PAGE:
Democracy also includes putting food on the table


Regardless of how advanced our democracy becomes, or how free citizens are to express themselves, if ordinary folk cannot afford to put food on their tables, the democracy will still be lost on them. Among the things citizens want in a developed country is the ability to feed themselves and their families.

Your government has put up a budget in which there are very important measures to stabilize the economy and reduce the cost of living. For instance, there are tax cuts on imported rice and some other basic commodities. However, we are now in February and the cost of rice and other basic necessities still remains exorbitantly high.

Many citizens are still struggling to put food on their tables. This is worth looking into as the rate of poverty is still high and shows no sign, as yet, of going down. When people have enough food, water, shelter and other basic amenities, it makes it that much easier to lead them.


However, when people find it hard to afford food because it is expensive then they become disgruntled and easily frustrated. A solution must be sought – and soon. There are certain things we should do which will ease the burden on ordinary folk but these have to be long term.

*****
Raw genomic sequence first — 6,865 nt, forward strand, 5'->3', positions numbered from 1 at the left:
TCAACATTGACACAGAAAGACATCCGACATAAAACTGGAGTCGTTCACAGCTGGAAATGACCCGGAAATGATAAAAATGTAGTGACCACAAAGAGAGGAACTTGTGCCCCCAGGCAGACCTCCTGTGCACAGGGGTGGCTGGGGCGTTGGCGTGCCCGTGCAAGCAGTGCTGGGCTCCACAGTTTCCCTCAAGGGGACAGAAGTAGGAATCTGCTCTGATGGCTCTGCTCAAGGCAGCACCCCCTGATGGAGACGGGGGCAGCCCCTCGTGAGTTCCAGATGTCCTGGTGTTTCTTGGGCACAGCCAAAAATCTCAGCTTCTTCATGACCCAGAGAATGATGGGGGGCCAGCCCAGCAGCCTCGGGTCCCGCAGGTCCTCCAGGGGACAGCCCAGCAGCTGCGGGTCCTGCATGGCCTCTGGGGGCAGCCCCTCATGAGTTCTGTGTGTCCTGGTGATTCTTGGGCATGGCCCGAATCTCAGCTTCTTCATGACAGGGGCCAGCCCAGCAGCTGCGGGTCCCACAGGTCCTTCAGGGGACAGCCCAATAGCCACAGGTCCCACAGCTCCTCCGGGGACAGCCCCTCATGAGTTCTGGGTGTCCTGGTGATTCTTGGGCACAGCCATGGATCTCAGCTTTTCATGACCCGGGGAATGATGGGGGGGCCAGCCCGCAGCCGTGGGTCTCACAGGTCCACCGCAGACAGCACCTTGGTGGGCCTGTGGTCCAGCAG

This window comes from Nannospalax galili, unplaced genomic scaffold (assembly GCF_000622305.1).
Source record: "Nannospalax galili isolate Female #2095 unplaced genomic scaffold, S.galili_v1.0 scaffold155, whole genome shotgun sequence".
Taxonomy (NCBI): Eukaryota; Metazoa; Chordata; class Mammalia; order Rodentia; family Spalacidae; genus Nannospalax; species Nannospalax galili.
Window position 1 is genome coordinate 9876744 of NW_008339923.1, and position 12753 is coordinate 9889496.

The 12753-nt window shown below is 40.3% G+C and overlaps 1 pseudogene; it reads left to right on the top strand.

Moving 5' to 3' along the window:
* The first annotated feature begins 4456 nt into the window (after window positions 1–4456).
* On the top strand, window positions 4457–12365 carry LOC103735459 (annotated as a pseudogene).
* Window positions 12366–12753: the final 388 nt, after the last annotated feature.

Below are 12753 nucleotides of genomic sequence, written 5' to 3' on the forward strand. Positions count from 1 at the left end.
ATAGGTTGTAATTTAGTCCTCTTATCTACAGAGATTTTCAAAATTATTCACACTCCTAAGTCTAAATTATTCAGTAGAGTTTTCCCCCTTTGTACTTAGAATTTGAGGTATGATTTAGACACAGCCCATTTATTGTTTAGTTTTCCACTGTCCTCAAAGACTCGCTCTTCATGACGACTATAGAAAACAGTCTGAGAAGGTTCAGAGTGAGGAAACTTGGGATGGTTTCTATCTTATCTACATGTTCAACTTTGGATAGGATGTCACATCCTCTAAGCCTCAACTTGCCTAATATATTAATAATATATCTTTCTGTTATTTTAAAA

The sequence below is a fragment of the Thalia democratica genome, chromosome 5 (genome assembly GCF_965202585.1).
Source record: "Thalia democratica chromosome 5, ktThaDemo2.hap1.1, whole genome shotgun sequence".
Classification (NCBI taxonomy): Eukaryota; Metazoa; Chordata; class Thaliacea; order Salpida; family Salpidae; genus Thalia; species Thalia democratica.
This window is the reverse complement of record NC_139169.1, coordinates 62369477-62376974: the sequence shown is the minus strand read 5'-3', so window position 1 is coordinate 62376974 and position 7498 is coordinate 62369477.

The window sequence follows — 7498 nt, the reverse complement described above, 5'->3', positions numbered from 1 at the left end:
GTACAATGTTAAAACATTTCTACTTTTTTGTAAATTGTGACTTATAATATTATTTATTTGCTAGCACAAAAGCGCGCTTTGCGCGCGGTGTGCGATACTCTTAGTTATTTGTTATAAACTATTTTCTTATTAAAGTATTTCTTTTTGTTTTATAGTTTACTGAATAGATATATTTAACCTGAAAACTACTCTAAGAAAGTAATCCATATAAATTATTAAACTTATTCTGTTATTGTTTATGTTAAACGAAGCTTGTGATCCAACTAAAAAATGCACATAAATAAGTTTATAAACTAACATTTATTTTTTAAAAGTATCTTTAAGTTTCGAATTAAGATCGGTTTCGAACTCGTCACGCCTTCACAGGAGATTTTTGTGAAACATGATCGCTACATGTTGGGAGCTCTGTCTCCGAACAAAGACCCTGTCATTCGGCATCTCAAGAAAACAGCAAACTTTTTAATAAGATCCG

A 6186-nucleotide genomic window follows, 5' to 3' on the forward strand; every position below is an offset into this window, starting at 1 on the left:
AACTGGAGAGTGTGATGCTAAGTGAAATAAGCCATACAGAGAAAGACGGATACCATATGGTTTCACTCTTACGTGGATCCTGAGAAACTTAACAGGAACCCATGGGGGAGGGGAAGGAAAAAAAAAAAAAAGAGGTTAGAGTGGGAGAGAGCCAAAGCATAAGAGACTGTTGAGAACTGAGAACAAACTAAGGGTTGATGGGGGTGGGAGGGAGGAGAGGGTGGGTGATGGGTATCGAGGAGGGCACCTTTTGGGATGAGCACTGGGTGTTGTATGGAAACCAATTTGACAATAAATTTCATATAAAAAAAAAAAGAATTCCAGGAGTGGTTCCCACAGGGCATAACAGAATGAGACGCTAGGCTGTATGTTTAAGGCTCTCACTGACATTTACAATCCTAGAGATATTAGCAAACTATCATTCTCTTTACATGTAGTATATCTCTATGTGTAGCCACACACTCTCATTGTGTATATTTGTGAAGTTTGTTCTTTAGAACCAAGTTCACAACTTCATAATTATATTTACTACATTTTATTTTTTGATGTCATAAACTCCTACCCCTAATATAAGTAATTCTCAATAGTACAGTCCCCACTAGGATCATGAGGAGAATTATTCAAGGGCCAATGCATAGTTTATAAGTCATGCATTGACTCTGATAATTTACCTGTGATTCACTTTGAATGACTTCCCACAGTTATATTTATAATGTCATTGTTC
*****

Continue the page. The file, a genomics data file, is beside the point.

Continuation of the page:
It is high time we started finding ways of feeding ourselves. Mr President, we have to invest heavily in the production of food, rice in particular. Let us revive the cultivation of rice at massive rates and feed the nation. If we are desirous of solving the problem of food security, we have to put certain things in place.

For instance, we have to take what I call ‘development oriented education’ seriously. It has been revealed by a research I conducted with some of my studenta that the fisheries department is handicapped because they lack professionals who can conduct research on fish and fishing. This, it was revealed, is because there is no marine biology at the University of the Gambia which means for someone to get the necessary expertise, s/he has to travel to other countries. This is expensive and thus the lack of resources kicks in.

Our curriculum must seek to address the food deficit. If we have a curriculum from junior school, senior school through to the university, then the system will produce the needed expertise to not only cultivate enough food, but preserve the surplus for export. Thus we do not have to depend on imported food. This will also mean additional income to boost our economy.

The mere fact that there have been tax cuts and the prices have not gone down shows that the time has come for us to stop depending on imported food. We must produce more and find ways and means of preserve it better for our own use and for further exportation.

We have the land, the human resources, the expertise and the man power to feed this nation. All we need now is leadership and the political will to do what is right. Our people have suffered for too long and it is time we put a stop to their woes.
Have a Good Day Mr President.